Patient violence against staff members in forensic psychiatric institutions is highly prevalent. To date, little is known about individual characteristics that increase the likelihood of being victimized. Therefore, the current cross-sectional study was designed to investigate the extent to which staff members' Post-Traumatic Stress Disorder (PTSD) symptoms and the Big Five personality traits are linked to perceived patient violence. Moreover, it was investigated to what extent staff members' personality affected the association between PTSD symptoms and perceived workplace victimization. Data were obtained from 353 staff members in forensic psychiatric institutions (51.8% female, age, M = 42.4, SD = 12.1). Regression analyses showed that lower levels of emotional stability and higher reports of PTSD symptoms were associated with experiencing more verbal patient violence, whereas lower levels of openness and higher levels of extraversion were associated with experiencing more physical patient violence. Personality moderated the association between PTSD symptoms and physical victimization with the association being stronger for individuals with higher levels of conscientiousness and lower levels of agreeableness. These findings provide useful information for tailoring interventions in clinical practice aimed at reducing the risk of patient-staff violence.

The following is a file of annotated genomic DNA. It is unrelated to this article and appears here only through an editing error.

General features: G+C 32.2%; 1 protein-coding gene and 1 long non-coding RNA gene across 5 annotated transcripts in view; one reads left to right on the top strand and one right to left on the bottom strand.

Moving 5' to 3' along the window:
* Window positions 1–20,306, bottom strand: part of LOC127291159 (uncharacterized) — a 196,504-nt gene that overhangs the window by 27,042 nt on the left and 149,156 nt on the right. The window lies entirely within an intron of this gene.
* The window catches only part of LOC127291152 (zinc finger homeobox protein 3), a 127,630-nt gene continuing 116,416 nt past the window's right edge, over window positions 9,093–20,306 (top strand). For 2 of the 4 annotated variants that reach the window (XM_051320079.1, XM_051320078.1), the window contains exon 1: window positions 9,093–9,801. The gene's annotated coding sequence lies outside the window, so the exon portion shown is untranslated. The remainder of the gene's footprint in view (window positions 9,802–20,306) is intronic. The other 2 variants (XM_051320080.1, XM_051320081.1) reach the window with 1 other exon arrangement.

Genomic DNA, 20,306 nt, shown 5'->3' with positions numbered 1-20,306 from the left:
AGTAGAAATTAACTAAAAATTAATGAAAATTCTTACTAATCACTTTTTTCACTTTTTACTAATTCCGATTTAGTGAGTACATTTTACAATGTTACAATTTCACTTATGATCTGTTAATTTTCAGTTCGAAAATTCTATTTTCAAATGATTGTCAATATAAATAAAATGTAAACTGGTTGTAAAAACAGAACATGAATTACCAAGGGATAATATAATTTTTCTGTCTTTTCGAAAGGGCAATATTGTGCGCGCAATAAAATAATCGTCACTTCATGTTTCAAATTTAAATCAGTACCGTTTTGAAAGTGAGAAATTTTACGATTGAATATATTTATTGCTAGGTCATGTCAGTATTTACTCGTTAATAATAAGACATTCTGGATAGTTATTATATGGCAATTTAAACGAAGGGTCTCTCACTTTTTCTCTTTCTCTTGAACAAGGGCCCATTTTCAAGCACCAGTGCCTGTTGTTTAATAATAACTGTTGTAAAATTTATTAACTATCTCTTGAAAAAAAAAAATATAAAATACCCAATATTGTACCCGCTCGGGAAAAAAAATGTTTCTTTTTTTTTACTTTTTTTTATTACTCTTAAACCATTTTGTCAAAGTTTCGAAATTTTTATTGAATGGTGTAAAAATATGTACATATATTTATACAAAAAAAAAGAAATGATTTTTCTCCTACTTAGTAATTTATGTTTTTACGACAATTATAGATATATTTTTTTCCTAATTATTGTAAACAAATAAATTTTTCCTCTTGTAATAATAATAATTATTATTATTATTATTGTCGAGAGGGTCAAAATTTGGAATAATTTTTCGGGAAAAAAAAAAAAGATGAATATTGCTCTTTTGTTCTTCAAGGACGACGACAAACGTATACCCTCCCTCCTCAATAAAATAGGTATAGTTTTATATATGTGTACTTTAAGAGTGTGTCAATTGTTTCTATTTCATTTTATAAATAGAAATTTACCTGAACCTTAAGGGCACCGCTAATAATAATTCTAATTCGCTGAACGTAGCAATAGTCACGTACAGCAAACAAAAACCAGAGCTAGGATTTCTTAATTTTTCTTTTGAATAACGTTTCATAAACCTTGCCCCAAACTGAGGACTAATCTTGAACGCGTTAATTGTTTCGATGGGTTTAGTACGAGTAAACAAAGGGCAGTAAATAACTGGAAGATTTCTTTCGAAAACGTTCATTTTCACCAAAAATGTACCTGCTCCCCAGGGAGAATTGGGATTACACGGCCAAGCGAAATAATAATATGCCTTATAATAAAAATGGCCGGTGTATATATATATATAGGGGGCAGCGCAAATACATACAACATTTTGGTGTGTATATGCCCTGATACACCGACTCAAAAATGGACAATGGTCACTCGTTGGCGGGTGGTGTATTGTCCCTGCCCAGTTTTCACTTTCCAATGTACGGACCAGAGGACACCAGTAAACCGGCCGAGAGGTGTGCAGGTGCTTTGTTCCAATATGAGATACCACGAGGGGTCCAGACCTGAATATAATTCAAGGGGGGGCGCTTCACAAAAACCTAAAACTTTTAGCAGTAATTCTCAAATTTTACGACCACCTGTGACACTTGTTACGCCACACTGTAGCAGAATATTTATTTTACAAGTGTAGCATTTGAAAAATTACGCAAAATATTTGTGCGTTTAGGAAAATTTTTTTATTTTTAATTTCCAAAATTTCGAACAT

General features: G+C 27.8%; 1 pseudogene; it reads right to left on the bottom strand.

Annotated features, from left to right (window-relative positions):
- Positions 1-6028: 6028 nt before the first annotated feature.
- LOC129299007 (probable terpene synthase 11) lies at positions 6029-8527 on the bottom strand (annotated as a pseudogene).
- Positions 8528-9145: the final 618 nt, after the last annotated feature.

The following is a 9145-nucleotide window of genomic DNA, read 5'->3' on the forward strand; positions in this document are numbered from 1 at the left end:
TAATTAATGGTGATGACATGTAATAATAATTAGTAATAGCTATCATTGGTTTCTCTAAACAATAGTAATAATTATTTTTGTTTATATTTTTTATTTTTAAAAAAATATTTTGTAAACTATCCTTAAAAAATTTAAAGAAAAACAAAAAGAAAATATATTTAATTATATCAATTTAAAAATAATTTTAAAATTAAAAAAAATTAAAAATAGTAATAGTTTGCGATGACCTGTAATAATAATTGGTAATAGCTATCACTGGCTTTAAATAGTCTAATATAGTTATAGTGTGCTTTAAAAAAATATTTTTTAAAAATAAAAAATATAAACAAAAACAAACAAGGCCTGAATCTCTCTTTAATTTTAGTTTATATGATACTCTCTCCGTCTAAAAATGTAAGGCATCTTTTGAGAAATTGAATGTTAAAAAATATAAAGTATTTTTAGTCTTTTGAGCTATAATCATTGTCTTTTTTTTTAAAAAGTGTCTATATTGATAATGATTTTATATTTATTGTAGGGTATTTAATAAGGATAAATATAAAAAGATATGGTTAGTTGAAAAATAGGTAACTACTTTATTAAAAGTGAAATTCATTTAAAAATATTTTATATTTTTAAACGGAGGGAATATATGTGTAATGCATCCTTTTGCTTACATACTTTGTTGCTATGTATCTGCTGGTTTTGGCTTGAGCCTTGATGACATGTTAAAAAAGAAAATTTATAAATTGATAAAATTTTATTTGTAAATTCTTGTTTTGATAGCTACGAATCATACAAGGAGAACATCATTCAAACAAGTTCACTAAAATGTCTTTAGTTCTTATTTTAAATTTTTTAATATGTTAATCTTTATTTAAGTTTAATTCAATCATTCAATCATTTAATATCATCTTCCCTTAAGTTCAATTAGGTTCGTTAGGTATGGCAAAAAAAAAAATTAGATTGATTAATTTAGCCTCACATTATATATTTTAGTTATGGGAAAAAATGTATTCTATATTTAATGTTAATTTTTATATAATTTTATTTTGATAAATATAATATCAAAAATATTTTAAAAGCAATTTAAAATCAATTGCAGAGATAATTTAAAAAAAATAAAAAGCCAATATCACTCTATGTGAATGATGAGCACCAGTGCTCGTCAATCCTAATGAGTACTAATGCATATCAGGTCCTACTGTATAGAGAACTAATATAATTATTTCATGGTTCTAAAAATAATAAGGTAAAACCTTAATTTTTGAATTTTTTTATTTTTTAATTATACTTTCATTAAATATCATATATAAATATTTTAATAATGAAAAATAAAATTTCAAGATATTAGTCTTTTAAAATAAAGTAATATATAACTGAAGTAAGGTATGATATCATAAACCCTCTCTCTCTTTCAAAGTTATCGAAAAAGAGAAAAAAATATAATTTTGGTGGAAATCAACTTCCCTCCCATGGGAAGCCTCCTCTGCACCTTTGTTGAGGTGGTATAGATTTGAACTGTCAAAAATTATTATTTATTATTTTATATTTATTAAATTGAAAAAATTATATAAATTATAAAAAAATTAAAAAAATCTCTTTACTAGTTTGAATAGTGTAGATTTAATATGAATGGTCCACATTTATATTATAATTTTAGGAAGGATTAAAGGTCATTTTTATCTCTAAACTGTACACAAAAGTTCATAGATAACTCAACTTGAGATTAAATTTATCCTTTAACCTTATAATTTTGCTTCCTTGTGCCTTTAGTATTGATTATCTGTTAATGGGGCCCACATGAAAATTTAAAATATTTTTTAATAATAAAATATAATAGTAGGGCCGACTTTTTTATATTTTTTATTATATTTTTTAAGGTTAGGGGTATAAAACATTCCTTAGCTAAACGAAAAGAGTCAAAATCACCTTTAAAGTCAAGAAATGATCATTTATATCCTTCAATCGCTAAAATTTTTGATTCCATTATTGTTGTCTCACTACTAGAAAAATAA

- Forensic psychiatric institutions
- PTSD symptoms
- Patient-staff violence